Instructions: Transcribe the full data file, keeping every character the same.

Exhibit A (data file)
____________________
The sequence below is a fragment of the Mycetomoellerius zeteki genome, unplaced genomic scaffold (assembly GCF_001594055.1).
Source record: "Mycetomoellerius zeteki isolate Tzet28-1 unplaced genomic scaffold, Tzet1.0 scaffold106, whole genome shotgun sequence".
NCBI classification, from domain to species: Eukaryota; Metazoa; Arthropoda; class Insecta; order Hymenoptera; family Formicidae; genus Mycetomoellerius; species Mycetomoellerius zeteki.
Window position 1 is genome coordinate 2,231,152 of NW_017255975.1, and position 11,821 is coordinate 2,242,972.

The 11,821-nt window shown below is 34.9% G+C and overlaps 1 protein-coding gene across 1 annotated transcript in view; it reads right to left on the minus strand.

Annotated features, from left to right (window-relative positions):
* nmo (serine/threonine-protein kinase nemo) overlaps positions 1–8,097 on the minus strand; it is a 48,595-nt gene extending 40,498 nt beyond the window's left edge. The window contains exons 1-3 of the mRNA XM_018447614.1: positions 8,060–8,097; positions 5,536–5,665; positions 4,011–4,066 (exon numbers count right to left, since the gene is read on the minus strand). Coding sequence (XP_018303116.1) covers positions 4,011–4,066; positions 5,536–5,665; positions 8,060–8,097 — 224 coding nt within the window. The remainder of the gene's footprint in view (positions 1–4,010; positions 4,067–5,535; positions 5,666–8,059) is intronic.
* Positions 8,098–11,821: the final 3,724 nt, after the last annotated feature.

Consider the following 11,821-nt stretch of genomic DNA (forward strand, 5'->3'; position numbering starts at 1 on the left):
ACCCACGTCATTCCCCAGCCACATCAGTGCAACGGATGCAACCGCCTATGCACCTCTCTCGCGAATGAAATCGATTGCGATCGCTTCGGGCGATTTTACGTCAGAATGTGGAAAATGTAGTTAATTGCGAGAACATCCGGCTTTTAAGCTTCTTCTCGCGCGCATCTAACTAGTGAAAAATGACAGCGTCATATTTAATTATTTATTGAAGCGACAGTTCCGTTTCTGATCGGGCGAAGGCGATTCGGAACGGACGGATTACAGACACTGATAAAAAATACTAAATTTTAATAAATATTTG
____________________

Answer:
The sequence below is a fragment of the Mycetomoellerius zeteki genome, unplaced genomic scaffold (assembly GCF_001594055.1).
Source record: "Mycetomoellerius zeteki isolate Tzet28-1 unplaced genomic scaffold, Tzet1.0 scaffold106, whole genome shotgun sequence".
NCBI classification, from domain to species: Eukaryota; Metazoa; Arthropoda; class Insecta; order Hymenoptera; family Formicidae; genus Mycetomoellerius; species Mycetomoellerius zeteki.
Window position 1 is genome coordinate 2,231,152 of NW_017255975.1, and position 11,821 is coordinate 2,242,972.

The 11,821-nt window shown below is 34.9% G+C and overlaps 1 protein-coding gene across 1 annotated transcript in view; it reads right to left on the minus strand.

Annotated features, from left to right (window-relative positions):
* nmo (serine/threonine-protein kinase nemo) overlaps positions 1–8,097 on the minus strand; it is a 48,595-nt gene extending 40,498 nt beyond the window's left edge. The window contains exons 1-3 of the mRNA XM_018447614.1: positions 8,060–8,097; positions 5,536–5,665; positions 4,011–4,066 (exon numbers count right to left, since the gene is read on the minus strand). Coding sequence (XP_018303116.1) covers positions 4,011–4,066; positions 5,536–5,665; positions 8,060–8,097 — 224 coding nt within the window. The remainder of the gene's footprint in view (positions 1–4,010; positions 4,067–5,535; positions 5,666–8,059) is intronic.
* Positions 8,098–11,821: the final 3,724 nt, after the last annotated feature.

Consider the following 11,821-nt stretch of genomic DNA (forward strand, 5'->3'; position numbering starts at 1 on the left):
ACCCACGTCATTCCCCAGCCACATCAGTGCAACGGATGCAACCGCCTATGCACCTCTCTCGCGAATGAAATCGATTGCGATCGCTTCGGGCGATTTTACGTCAGAATGTGGAAAATGTAGTTAATTGCGAGAACATCCGGCTTTTAAGCTTCTTCTCGCGCGCATCTAACTAGTGAAAAATGACAGCGTCATATTTAATTATTTATTGAAGCGACAGTTCCGTTTCTGATCGGGCGAAGGCGATTCGGAACGGACGGATTACAGACACTGATAAAAAATACTAAATTTTAATAAATATTTG